At some point in our lives we stop crying for pain. I’m sure it’s different for everyone but as adults we reserve our tears for the death of loved ones or bitter arguments or particularly sad movies or books. At some time we forget about crying for pain. We may cry out in pain when we hit our thumb with a hammer or close a finger in the door but, for most of us, physical pain does not bring on tears as it did in our youth. But, in second grade most children cry tears of pain. Everyone I knew did. Everyone but James.

Did Sister know this? Is that why she was so hard on him? Was she conducting a subconscious experiment on human nature or was she just curious to find his threshold?

We learned lots from Sister Rachael Marie. We learned beautiful cursive writing. We learned our addition and subtraction facts forwards and backwards. We learned to sit up straight and to keep our desks in order. We learned to line up our desks in straight rows. We learned to, “straighten up and fly right”.

We learned to look into the face of Sister when she was talking to us and not to whisper to our neighbors. We learned respect for authority.

That year my dad taught me how to tie a real necktie. The girls learned how to clip their beanies to their heads with bobby pins.

In second grade I made my first confession and took First Holy Communion. I had my first real crush on a girl. It was real to me.

That year I learned how to build a model car from my brother Pat. I learned how to bunt a baseball from my neighbor Rick and to play kick the can with my neighborhood boys. I learned how to catch lightening bugs without squashing them and how to catch a garter snake without being bitten. I learned how to catch tadpoles from the swamp and to change their water so I could watch them change into froglets.

I learned to cry that year too. Of course I had cried countless times before (I had two older brothers and three older sisters who honed their teasing skills on me).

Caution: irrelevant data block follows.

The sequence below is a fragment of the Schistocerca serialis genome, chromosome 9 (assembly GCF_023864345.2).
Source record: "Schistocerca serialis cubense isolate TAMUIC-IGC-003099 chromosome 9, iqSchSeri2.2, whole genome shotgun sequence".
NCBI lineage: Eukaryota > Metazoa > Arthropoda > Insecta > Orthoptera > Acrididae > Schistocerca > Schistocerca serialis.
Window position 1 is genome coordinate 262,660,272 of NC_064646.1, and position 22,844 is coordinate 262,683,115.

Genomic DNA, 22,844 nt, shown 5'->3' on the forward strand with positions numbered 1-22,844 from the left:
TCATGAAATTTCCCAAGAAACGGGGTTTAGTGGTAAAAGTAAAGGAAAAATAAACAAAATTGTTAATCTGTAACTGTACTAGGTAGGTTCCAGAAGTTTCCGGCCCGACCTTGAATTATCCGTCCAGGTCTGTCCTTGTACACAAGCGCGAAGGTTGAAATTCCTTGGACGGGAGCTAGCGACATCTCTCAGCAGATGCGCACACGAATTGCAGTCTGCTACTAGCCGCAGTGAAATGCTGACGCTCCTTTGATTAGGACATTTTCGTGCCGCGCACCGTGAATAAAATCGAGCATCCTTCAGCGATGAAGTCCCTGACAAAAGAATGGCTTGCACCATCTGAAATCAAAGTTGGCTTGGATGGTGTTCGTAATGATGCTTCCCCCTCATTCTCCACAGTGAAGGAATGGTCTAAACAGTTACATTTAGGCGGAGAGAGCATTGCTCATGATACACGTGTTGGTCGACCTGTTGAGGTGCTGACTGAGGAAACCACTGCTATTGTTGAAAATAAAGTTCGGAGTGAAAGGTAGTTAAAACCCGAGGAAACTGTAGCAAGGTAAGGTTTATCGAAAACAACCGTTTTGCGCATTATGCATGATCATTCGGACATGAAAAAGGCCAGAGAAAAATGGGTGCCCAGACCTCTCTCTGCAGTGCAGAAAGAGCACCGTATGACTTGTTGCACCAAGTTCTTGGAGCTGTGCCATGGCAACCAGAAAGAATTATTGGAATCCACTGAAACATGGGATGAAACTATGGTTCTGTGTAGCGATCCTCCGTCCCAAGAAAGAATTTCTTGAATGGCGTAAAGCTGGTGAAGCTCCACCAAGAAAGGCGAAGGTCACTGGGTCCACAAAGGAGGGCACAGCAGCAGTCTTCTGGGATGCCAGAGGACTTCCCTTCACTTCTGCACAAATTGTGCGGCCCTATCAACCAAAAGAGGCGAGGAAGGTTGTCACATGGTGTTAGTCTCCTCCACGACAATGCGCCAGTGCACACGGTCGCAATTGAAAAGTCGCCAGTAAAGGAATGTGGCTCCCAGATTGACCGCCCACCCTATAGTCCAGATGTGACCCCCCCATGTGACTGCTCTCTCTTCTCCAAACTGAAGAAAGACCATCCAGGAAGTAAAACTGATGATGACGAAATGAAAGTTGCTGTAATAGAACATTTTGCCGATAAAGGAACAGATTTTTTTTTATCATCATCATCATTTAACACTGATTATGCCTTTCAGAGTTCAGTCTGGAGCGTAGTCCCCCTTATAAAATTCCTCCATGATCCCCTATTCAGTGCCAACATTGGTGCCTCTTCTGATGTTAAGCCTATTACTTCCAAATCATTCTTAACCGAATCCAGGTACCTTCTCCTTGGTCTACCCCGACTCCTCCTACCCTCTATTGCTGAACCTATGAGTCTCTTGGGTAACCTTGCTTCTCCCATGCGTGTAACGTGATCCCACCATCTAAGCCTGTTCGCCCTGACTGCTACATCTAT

On my way home from school the day that James cried, I cried too. I didn’t ride the bus home as I usually did. I didn’t want to be around my friends. I remember sitting down in a weedy empty lot, setting my books down next to me and sobbing for James. I cried until my head ached and my nose ran. I cried until I coughed. Then I pulled myself together, gathered my things and walked home.

When I saw James in school the next day he didn’t even mention the incident. I never saw him cry again.

1 comment:

Chris Hass said...

Man, add this to the teacher in your first student-teaching assignment and the principal during your internship and you've witnessed some truly terrible (no,make that horrifying)educators.Had you gone into nursing I can only imagine, with your luck, you would have found yourself with a mentor like Nurse Mildred Ratched.

Seriously, bacon grease? Ewww. As gross as it is to imagine you do have to laugh. You sometimes have to wonder what goes through kids' minds when they do quirky things like this.

My mom once put a whole jar of Vaseline in my hair to slick it down for Halloween. I'm just sayin' that stuff doesn't really come out all that easily. Even growing up in a town full of greasy-headed boys I stood out. All I remember now was having to stick my head in the sink while bottles of vinegar were poured over my head in hopes of getting it out. These were obviously the days before the internet. I wonder what advice you could find for this predicament on Google?

(45 seconds later) Okay, I looked it up. Oddly enough, when I typed "How do I get Vaseline out of..." hair was the first thing to pop up. Who would have thought this was a common problem? They suggest mayonaisse, dish soap, and baby oil. But not vinegar. That's probably for the best since my head smelled like vinegar for like a week. As you can imagine, I was the king of popularity that week!

I forgot to mention this to you but I finally started the book you gave me a few months ago - The Hunger Games. It's a bit dark so far but I'm only four chapters in.